Camilla Rose, as she was called during her childhood years, grew up surrounded by love, but in a very frenzied household. That home is haven to myths, half-truths and secret fears as she grew to adulthood. She and her grandparents watch her mother and father succumb to a drug-addicted lifestyle. She witnesses the comings and goings of other family members who at times live in the very cramped quarters. So when she receives an opportunity to escape, Camilla leaves the home and tries to erase all vestiges of her former life and race. The cancer and a self-absorbed husband, pushes her to do what she never envisioned doing again.

Bernice McFadden has shaped yet another great piece of fiction that looks into the very soul of human suffering and produced a very stirring and thought-provoking account for readers to explore. The depth of the characters was outstanding, as they seemed to come alive within the pages of this novel and then took root within my heart as I experienced their trials and tribulations. McFadden covers a myriad of issues in this book to include the legends and feelings associated with breast cancer; being black and trying to look white; the effects of infidelity; and the power of the family unit. This is an excellent book and kudos to Ms. McFadden for another job well done.

Reviewed by Brenda M. Lisbon
of The RAWSISTAZ Reviewers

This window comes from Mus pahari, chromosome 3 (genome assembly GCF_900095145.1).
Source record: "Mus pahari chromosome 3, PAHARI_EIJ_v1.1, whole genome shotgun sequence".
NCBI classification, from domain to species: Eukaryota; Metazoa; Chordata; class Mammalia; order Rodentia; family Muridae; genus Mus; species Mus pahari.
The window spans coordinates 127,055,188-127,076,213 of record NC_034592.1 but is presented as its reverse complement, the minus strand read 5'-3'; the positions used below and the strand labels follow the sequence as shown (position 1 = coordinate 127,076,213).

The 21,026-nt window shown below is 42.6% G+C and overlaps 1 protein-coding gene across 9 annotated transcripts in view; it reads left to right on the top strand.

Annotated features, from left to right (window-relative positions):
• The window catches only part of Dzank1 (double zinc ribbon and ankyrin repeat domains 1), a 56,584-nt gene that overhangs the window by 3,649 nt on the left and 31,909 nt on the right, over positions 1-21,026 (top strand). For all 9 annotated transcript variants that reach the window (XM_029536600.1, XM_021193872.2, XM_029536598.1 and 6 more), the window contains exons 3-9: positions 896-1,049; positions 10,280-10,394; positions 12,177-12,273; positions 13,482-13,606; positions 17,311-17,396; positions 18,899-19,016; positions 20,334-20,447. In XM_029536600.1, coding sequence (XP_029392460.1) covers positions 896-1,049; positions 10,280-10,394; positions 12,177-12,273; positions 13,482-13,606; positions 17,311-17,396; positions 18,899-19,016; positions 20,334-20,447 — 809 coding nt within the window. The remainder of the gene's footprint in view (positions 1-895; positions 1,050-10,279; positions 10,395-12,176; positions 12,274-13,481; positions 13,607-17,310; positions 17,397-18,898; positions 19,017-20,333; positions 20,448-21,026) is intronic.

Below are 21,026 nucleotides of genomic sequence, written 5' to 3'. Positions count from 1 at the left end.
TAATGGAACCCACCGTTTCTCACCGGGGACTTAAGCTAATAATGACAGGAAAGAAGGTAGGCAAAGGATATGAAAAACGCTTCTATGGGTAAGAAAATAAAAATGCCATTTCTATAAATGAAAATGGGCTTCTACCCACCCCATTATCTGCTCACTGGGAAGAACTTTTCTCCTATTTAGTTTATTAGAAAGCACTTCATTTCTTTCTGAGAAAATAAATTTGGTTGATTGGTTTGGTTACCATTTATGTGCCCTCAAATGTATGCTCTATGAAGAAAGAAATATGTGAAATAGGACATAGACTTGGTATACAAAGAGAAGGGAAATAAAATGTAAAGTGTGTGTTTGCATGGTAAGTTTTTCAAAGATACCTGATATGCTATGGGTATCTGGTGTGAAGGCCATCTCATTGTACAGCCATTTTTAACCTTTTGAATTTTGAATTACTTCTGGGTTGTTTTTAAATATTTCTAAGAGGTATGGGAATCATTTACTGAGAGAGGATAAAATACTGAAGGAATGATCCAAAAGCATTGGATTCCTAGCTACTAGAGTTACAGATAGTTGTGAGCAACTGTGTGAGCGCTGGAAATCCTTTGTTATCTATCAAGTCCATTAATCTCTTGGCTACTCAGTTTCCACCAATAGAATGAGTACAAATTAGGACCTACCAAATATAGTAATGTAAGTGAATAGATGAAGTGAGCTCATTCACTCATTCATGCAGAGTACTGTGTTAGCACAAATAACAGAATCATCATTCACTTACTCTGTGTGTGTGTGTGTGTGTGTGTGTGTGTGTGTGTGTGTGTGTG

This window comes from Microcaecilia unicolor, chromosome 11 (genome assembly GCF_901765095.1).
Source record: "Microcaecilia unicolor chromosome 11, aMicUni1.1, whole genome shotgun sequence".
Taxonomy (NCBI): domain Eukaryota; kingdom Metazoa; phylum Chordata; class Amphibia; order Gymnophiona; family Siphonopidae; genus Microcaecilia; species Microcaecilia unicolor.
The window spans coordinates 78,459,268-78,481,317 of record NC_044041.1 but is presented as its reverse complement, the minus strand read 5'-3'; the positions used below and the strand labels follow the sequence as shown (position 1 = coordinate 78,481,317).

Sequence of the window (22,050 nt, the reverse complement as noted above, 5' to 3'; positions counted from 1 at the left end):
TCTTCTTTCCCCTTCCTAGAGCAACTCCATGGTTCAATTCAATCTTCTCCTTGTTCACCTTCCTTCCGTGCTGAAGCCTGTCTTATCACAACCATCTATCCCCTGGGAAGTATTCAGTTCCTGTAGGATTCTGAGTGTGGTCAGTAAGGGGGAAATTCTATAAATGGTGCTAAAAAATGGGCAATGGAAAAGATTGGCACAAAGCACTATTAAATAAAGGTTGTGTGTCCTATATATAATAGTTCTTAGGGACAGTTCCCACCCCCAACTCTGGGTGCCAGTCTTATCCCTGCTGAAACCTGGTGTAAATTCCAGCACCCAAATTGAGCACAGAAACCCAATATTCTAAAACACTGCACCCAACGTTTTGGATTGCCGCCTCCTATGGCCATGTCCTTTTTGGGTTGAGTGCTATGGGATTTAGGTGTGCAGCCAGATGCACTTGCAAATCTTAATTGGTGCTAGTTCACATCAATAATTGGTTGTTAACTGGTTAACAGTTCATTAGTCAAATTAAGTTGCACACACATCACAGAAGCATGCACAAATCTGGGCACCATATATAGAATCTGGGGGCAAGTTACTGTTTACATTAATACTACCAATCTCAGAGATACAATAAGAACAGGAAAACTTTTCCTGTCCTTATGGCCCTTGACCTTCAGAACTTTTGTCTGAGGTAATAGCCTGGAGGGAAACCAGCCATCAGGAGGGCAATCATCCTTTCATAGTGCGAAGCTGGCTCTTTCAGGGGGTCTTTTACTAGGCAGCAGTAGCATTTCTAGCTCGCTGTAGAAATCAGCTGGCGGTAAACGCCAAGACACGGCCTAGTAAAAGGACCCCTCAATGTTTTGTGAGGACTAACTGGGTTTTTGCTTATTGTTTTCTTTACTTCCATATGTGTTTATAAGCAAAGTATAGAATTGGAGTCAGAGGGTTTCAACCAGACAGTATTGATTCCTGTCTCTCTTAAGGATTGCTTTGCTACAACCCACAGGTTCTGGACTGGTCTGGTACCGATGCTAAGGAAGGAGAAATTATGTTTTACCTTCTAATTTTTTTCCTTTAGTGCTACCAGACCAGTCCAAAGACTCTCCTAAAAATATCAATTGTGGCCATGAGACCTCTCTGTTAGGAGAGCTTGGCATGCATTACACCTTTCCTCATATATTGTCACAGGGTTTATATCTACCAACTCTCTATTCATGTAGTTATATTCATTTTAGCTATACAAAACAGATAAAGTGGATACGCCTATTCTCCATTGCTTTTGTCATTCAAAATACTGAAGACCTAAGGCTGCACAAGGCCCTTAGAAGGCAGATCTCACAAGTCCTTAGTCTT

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2 of 2 people found the following review helpful
on April 21, 2009
You know I actually found this book at the dollar store. That was surprising considering that the book was pretty good. I liked the story line, and I thought that characters developed extremely well. There were some things that bothered me. It seemed that McFadden was being a little too didactic and "preachy" when in the end she made is seem like the family though flawed should be just simply accepted by Camilla. To me there were things that Camilla should have left behind, and many of these were things that plague the African-American community to this day. I didn't think that her answers were just in finding her roots. Also, I think the sister to the mother was obviously MR, but the author was trying to downplay as well as the depth of human emotion related to betrayal that runs so deep. Maybe if the work had not had such simplistic conclusions, and other themes hadn't been brushed over I would have enjoyed it more. Some things just made me angry. Maybe it's me and my stuff, I'on know.
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This Bitter Earth by Bernice L. McFadden (Paperback - December 31, 2002)

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Sugar: A Novel by Bernice L. McFadden (Paperback - January 2, 2001)

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Gathering of Waters by Bernice L. McFadden (Hardcover - January 31, 2012)